Object. The authors describe the preoperative assessment, intraoperative strategies, and long-term outcomes in 41 consecutive patients who underwent spinal reconstruction after resection of subaxial cervical neoplasms.
Methods. Thirty-three tumors were metastatic and eight were primary. Preoperative studies included direct laryngoscopy and vertebral artery (VA) balloon occlusion tests in selected patients. Based on the tumor location, approaches included 12 anterior, 13 posterior, and 16 combined. All patients underwent aggressive intralesional resection and spinal reconstruction. In 12 patients, the VA was dissected from the periphery of the tumor, two cases of which required ligation. Fibula allograft and an anterior rigid plate fixation were most commonly used for anterior reconstruction. Posterior reconstruction was initially performed using lateral mass plates (LMPs) in 13 patients and screw/rod systems in the remaining patients.
At follow up, pain level improved to mild or was absent in 39 patients (95%) who had presented with moderate or severe pain. The American Spinal Injury Association (ASIA) Scale scores were stable in 25 patients who presented with ASIA Score E and improved in 14 patients (88%) who presented with ASIA Score B, C, or D. Functional radiculopathy significantly improved in 16 (94%) of 17 patients.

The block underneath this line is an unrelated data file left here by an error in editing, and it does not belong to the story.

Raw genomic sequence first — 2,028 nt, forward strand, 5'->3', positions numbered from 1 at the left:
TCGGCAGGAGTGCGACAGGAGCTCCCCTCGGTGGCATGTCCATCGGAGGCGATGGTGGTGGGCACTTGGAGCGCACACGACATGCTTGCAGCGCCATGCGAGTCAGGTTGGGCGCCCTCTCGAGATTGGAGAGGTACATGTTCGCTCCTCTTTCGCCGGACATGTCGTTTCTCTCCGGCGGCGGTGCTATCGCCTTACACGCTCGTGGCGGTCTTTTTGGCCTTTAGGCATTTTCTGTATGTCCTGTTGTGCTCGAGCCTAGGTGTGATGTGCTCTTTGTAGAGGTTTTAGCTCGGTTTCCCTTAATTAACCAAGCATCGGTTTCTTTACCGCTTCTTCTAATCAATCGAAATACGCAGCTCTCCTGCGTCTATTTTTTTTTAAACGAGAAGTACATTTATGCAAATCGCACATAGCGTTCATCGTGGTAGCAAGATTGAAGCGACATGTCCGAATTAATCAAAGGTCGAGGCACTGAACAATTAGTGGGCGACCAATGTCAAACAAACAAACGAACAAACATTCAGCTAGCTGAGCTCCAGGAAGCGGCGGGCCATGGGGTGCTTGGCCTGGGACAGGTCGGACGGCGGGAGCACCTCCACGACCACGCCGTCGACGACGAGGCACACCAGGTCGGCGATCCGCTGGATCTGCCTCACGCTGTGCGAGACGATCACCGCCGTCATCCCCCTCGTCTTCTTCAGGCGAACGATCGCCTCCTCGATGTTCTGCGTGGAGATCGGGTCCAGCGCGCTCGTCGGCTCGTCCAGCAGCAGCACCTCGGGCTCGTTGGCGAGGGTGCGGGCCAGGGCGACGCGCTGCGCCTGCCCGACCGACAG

Complications occurred in 10 patients (24%) and included three fixation failures requiring revision. Two fixation failures involved cervical LMP screw pullout. The overall mean survival duration was 8.6 months for patients with metastatic tumors and 33.4 months for primary tumors.
Conclusions. Surgery for the treatment of subaxial spine neoplasms is effective for relieving pain, encouraging functional nerve root recovery, and preserving spinal cord function with acceptable complication rates.